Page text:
[Hpn] NYC Mayor Bloomberg Plea "Don't Leave Homeless To Freeze"

William C. Tinker wtinker@metrocast.net
Thu, 20 Jan 2005 09:22:41 -0500


January 20, 2005

Don't leave homeless
to freeze, mayor says

BY LISA L. COLANGELO and BILL HUTCHINSON
DAILY NEWS STAFF WRITERS
With another brutal cold front packing "significant snow" bearing down on
the city, Mayor Bloomberg urged New Yorkers yesterday to call authorities if
they see homeless people vulnerable on the frozen streets.
Bloomberg's plea came a day after two people froze to death as temperatures
plummeted to bone-numbing depths.
"This cold weather is really dangerous," Bloomberg said. "If you see
somebody on the streets, just pick up the phone. Call 911 or 311. You don't
have to wait."
About 50 people already had called the 311 line to report homeless people at
risk by yesterday afternoon, said Jim Anderson of the Department of Homeless
Services. "That's more than double the number of calls that we normally
see," he said.
Another 3,169 cold New Yorkers called 311 yesterday to complain about lack
of heat and hot water, officials said.
The temperature is forecast to inch just above freezing today before another
fresh blast of arctic air hits the city.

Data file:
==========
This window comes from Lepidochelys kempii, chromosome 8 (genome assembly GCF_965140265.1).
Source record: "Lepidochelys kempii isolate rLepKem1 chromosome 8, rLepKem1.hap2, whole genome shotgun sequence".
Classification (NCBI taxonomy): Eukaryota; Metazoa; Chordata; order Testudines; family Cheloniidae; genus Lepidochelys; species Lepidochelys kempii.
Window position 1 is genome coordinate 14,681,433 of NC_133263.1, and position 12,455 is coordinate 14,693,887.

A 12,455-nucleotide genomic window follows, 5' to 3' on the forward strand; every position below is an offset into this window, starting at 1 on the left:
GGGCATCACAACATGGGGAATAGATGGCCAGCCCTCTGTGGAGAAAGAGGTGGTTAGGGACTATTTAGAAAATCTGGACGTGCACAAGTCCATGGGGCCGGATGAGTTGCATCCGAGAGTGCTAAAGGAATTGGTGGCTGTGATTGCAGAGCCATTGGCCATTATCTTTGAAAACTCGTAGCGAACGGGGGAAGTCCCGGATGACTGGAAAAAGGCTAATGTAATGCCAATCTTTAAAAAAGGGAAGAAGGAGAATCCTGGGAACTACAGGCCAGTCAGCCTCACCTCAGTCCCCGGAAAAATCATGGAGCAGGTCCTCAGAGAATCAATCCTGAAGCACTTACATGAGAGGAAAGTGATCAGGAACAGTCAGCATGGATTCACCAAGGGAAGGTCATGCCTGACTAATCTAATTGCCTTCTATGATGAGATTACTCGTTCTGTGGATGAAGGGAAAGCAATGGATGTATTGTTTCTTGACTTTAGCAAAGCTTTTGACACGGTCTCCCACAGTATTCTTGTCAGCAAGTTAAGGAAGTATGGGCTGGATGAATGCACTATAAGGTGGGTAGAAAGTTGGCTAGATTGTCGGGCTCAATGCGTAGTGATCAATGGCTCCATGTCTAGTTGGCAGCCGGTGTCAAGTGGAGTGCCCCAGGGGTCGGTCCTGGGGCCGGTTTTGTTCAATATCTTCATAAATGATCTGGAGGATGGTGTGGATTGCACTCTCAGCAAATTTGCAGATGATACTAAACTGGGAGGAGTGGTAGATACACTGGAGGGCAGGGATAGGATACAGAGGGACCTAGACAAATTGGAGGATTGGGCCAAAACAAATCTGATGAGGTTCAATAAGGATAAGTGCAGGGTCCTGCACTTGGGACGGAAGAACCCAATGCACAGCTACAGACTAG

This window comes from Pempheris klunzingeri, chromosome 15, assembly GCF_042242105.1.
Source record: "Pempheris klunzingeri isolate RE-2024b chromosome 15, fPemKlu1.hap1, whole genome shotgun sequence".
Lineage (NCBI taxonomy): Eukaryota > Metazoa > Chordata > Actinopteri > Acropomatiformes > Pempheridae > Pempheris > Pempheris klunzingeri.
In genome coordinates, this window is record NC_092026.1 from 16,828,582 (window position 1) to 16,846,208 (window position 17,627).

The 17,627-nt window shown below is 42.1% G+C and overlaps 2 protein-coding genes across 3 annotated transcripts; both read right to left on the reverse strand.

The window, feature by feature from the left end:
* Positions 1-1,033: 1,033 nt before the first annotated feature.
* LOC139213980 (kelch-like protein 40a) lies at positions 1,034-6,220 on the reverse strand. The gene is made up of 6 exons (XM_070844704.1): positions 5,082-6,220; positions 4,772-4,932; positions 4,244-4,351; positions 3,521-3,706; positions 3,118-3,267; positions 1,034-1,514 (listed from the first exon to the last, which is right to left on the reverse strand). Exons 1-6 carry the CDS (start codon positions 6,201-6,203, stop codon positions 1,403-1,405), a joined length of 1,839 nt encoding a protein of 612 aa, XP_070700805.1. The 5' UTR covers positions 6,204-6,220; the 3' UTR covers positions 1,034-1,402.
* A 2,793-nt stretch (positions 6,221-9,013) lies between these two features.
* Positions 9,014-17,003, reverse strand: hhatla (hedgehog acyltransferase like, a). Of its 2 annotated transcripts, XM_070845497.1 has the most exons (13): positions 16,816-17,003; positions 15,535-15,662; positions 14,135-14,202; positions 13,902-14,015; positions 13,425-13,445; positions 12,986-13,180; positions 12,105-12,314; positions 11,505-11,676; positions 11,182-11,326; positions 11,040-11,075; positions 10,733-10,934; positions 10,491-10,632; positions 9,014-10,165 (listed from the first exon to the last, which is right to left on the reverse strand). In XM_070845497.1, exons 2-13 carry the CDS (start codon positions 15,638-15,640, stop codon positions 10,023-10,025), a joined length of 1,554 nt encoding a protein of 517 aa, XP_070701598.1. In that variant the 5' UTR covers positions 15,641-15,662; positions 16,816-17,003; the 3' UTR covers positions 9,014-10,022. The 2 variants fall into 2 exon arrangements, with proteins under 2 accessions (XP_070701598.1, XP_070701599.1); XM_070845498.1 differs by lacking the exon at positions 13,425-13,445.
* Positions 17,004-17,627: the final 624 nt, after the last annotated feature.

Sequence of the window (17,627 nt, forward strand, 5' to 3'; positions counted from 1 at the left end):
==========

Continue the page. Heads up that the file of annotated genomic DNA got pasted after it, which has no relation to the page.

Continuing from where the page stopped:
"Friday looks like a day that is just going to be brutally cold," said
meteorologist Tim Morrin of the National Weather Service.
Morrin said temperatures tomorrow will be in the teens, but 20 mph winds
will make it feel like 5 below. He said significant snow is expected
Saturday night and into Sunday.
Rescue workers were combing the city last night for homeless people in need
of shelter. At least 37,521 people, including 8,891 single adults, were
staying at city shelters yesterday.
The urgency to get people indoors was heightened by the double tragedy that
accompanied the freezing weather.
The body of Brooklyn nanny Tamara Zoldak, 50, was found Tuesday on a
boardwalk bench in Brighton Beach. An empty brandy bottle was sitting next
to her, police sources said.
A homeless man found dead in a Queens parking lot Tuesday was identified as
Lester Rusty, who often slept in a construction container near where he was
found in Long Island City.
Despite the tragedies, some homeless people refused to go to a shelter
yesterday.
"I'm going to a church on the East Side and get something to eat. I'll get
warm for a couple of hours, then I'll ride the subways all night," said
Robert Montana, 45, who was huddled in a midtown doorway.

With Kerry Burke, Edward B. Colby and Alison Gendar


Originally published on January 20, 2005

All contents  2005 Daily News, L.P.